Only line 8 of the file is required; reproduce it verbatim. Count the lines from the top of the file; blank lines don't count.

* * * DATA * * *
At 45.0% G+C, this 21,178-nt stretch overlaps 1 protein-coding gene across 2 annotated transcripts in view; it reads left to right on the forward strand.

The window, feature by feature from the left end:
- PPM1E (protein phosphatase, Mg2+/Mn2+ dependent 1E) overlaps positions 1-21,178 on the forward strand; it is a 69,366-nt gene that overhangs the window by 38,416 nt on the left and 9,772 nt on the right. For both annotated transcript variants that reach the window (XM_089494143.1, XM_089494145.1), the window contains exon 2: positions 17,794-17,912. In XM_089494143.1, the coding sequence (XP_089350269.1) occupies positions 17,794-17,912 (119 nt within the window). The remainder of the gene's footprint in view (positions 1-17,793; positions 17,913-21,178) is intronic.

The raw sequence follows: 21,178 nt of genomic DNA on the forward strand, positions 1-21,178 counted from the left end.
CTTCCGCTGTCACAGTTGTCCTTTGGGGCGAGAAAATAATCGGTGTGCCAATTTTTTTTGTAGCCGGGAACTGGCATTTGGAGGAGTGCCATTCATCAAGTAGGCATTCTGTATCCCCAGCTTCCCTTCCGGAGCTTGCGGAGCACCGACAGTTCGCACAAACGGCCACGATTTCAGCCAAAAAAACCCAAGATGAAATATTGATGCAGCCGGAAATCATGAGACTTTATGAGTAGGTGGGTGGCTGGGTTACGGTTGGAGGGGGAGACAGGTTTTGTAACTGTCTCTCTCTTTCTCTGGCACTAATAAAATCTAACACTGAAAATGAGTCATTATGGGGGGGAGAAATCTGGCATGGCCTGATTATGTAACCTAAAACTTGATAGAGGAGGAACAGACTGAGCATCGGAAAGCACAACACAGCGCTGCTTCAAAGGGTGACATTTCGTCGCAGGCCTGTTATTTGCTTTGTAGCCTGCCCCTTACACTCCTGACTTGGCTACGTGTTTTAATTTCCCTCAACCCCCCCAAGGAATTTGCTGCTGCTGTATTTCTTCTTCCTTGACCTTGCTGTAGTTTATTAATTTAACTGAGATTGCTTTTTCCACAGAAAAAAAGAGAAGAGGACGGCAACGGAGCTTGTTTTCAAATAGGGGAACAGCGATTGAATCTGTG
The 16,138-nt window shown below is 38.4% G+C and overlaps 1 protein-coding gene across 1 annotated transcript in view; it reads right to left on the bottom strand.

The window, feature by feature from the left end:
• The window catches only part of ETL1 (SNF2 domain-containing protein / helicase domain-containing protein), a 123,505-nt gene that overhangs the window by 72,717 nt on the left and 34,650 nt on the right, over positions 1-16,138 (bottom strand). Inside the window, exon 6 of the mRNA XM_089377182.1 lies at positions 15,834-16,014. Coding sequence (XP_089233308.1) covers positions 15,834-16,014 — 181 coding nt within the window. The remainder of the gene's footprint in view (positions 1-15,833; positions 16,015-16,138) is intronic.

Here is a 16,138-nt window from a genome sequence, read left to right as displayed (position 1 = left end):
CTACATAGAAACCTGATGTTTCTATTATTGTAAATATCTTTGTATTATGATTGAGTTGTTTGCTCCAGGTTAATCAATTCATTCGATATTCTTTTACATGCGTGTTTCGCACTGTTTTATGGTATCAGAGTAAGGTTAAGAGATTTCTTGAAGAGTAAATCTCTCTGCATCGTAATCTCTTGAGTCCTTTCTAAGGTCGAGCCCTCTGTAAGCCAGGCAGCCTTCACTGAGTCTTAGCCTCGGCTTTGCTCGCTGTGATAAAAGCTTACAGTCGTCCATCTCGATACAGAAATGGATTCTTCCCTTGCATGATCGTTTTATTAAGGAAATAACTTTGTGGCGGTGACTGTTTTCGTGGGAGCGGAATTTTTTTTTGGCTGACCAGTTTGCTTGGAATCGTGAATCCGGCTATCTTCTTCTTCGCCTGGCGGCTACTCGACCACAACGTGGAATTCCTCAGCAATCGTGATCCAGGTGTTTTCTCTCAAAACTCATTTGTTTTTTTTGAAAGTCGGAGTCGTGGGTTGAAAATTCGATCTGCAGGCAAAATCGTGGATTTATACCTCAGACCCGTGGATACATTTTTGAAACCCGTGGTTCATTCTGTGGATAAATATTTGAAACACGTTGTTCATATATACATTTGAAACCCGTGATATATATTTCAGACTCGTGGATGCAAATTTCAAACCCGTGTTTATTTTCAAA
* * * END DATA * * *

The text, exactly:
• The window catches only part of ETL1 (SNF2 domain-containing protein / helicase domain-containing protein), a 123,505-nt gene that overhangs the window by 72,717 nt on the left and 34,650 nt on the right, over positions 1-16,138 (bottom strand). Inside the window, exon 6 of the mRNA XM_089377182.1 lies at positions 15,834-16,014. Coding sequence (XP_089233308.1) covers positions 15,834-16,014 — 181 coding nt within the window. The remainder of the gene's footprint in view (positions 1-15,833; positions 16,015-16,138) is intronic.